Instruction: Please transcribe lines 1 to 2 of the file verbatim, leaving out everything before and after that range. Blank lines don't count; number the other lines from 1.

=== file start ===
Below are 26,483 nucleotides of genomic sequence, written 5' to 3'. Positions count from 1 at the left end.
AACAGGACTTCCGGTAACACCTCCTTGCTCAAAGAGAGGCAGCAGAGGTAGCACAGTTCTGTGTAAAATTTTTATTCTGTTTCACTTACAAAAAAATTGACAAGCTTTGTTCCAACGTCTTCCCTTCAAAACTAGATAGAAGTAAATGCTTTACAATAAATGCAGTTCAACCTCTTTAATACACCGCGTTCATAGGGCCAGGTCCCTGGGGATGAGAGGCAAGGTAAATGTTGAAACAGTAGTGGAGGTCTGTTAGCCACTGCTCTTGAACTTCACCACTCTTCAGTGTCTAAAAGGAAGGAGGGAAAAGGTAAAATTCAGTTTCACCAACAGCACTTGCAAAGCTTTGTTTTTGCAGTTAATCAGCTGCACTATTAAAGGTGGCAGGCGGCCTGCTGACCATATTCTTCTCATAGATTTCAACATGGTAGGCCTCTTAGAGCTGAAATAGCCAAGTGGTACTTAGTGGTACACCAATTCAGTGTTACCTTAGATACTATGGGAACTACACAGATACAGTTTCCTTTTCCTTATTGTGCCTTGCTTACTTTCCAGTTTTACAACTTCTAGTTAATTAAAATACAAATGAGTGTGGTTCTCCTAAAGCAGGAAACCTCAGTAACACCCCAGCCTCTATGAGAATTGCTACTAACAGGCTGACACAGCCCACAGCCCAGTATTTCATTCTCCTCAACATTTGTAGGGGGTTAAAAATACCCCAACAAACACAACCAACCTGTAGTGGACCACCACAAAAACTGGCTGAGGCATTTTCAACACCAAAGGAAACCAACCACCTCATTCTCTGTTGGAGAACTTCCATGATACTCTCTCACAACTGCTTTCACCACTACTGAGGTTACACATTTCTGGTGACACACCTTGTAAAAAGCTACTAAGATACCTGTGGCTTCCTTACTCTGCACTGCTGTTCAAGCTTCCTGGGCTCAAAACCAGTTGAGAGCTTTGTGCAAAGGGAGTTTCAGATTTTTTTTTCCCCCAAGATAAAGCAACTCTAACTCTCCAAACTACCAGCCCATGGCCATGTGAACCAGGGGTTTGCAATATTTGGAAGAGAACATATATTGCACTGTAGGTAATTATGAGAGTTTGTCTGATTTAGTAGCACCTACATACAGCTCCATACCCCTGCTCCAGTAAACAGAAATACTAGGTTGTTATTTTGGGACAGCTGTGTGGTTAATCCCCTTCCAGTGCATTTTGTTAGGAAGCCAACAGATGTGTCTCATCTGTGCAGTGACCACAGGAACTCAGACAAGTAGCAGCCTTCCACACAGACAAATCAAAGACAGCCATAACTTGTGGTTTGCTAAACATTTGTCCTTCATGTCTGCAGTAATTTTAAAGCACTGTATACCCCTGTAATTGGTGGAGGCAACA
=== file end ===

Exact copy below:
Below are 26,483 nucleotides of genomic sequence, written 5' to 3'. Positions count from 1 at the left end.
AACAGGACTTCCGGTAACACCTCCTTGCTCAAAGAGAGGCAGCAGAGGTAGCACAGTTCTGTGTAAAATTTTTATTCTGTTTCACTTACAAAAAAATTGACAAGCTTTGTTCCAACGTCTTCCCTTCAAAACTAGATAGAAGTAAATGCTTTACAATAAATGCAGTTCAACCTCTTTAATACACCGCGTTCATAGGGCCAGGTCCCTGGGGATGAGAGGCAAGGTAAATGTTGAAACAGTAGTGGAGGTCTGTTAGCCACTGCTCTTGAACTTCACCACTCTTCAGTGTCTAAAAGGAAGGAGGGAAAAGGTAAAATTCAGTTTCACCAACAGCACTTGCAAAGCTTTGTTTTTGCAGTTAATCAGCTGCACTATTAAAGGTGGCAGGCGGCCTGCTGACCATATTCTTCTCATAGATTTCAACATGGTAGGCCTCTTAGAGCTGAAATAGCCAAGTGGTACTTAGTGGTACACCAATTCAGTGTTACCTTAGATACTATGGGAACTACACAGATACAGTTTCCTTTTCCTTATTGTGCCTTGCTTACTTTCCAGTTTTACAACTTCTAGTTAATTAAAATACAAATGAGTGTGGTTCTCCTAAAGCAGGAAACCTCAGTAACACCCCAGCCTCTATGAGAATTGCTACTAACAGGCTGACACAGCCCACAGCCCAGTATTTCATTCTCCTCAACATTTGTAGGGGGTTAAAAATACCCCAACAAACACAACCAACCTGTAGTGGACCACCACAAAAACTGGCTGAGGCATTTTCAACACCAAAGGAAACCAACCACCTCATTCTCTGTTGGAGAACTTCCATGATACTCTCTCACAACTGCTTTCACCACTACTGAGGTTACACATTTCTGGTGACACACCTTGTAAAAAGCTACTAAGATACCTGTGGCTTCCTTACTCTGCACTGCTGTTCAAGCTTCCTGGGCTCAAAACCAGTTGAGAGCTTTGTGCAAAGGGAGTTTCAGATTTTTTTTTCCCCCAAGATAAAGCAACTCTAACTCTCCAAACTACCAGCCCATGGCCATGTGAACCAGGGGTTTGCAATATTTGGAAGAGAACATATATTGCACTGTAGGTAATTATGAGAGTTTGTCTGATTTAGTAGCACCTACATACAGCTCCATACCCCTGCTCCAGTAAACAGAAATACTAGGTTGTTATTTTGGGACAGCTGTGTGGTTAATCCCCTTCCAGTGCATTTTGTTAGGAAGCCAACAGATGTGTCTCATCTGTGCAGTGACCACAGGAACTCAGACAAGTAGCAGCCTTCCACACAGACAAATCAAAGACAGCCATAACTTGTGGTTTGCTAAACATTTGTCCTTCATGTCTGCAGTAATTTTAAAGCACTGTATACCCCTGTAATTGGTGGAGGCAACA